Dear Louis, Dear Kirk,
An interesting and stimulating exchange which raises very important questions.
We in the West are at an interesting point in history. The culture we inherited in the UK was largely influenced by the Christian history of this country, and its laws and morality (which were once closer together than they are now) reflected that. The culture we live in now has large sections which are driven by a secular - and secularising - agenda. The way for this was in part paved by Protestant Christianity.
The large area allowed for private judgement, the neglect of the claims of antiquity and the contesting of the claims of authority are not, in origin, secular phenomena; but they have helped light the way to a secular liberalism which depends upon private judgement and substitutes the authority of a revealed Truth with that of an elected government: vox dei replaced by vox populi. Antiquity is, literally, the past, and as a 'young country' what matters is the here and now. It starts by questioning parts of the Faith and ends by questioning all faith in everything. Since we are here once only, all morality should relate to oneself and the getting of happiness here and now.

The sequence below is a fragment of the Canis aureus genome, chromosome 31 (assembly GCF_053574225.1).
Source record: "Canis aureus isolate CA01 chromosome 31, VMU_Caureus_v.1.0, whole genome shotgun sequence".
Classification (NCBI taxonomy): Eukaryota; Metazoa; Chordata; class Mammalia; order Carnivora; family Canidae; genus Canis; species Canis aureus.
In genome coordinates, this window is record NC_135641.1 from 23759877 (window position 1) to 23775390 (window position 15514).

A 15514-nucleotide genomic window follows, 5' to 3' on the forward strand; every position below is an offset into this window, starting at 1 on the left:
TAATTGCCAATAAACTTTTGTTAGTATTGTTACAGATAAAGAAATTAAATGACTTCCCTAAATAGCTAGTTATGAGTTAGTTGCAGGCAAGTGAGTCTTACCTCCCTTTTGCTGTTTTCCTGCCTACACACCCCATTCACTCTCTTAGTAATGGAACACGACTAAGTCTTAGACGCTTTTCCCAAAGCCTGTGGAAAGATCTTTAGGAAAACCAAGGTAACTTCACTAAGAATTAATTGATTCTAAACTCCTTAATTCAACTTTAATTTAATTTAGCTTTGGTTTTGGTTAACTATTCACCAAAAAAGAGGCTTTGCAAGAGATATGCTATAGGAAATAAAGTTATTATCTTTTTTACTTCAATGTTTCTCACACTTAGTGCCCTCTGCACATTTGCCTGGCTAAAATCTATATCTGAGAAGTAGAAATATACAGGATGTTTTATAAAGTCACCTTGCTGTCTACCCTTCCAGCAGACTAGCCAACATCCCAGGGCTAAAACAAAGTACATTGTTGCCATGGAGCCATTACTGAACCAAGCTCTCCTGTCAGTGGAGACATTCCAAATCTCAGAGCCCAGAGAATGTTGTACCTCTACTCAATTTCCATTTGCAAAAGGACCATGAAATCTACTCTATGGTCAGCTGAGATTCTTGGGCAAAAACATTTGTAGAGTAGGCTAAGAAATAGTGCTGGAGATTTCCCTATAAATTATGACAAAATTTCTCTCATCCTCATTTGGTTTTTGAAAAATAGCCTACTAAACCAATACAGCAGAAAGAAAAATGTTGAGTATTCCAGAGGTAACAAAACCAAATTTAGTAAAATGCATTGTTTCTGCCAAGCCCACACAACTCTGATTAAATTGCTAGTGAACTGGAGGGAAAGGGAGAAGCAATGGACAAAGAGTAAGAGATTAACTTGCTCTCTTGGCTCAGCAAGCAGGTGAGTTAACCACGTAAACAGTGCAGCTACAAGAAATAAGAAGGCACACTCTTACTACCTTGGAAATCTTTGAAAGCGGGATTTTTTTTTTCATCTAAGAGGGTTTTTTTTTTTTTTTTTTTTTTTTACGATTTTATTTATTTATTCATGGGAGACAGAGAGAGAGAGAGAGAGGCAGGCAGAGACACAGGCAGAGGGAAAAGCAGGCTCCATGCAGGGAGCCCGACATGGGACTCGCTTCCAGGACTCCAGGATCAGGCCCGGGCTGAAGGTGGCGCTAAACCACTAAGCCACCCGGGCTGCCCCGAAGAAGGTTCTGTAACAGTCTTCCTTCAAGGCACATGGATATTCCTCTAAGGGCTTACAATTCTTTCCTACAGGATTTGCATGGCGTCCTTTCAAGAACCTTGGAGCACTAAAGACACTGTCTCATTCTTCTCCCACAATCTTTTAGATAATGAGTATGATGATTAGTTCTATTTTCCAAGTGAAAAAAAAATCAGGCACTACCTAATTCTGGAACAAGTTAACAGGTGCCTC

But mankind is a worshipping animal, and deprived of God, it will revert to the worship of Mammon.
How do we, as believers in a revealed Truth live in that society? Perhaps the way our first Christian ancestors did in Pagan Rome. When one reads St. Irenaeus on heresies and St. Jerome on the morality of his society, we are not, after all, in territory unfamiliar to Christians.
Of course we may feel that it would be good if some of the symbols of our faith remain in society; but emptied of their significance they can become totems rather than icons. I am almost persuaded that I'd rather have 'winterval' than Christ's mass parodied in the way it is in so much of our society; almost, but not!
In this is love, not that we loved God, but that He loved us and sent His Son to be the propitiation for our sins. (1 John 4:10)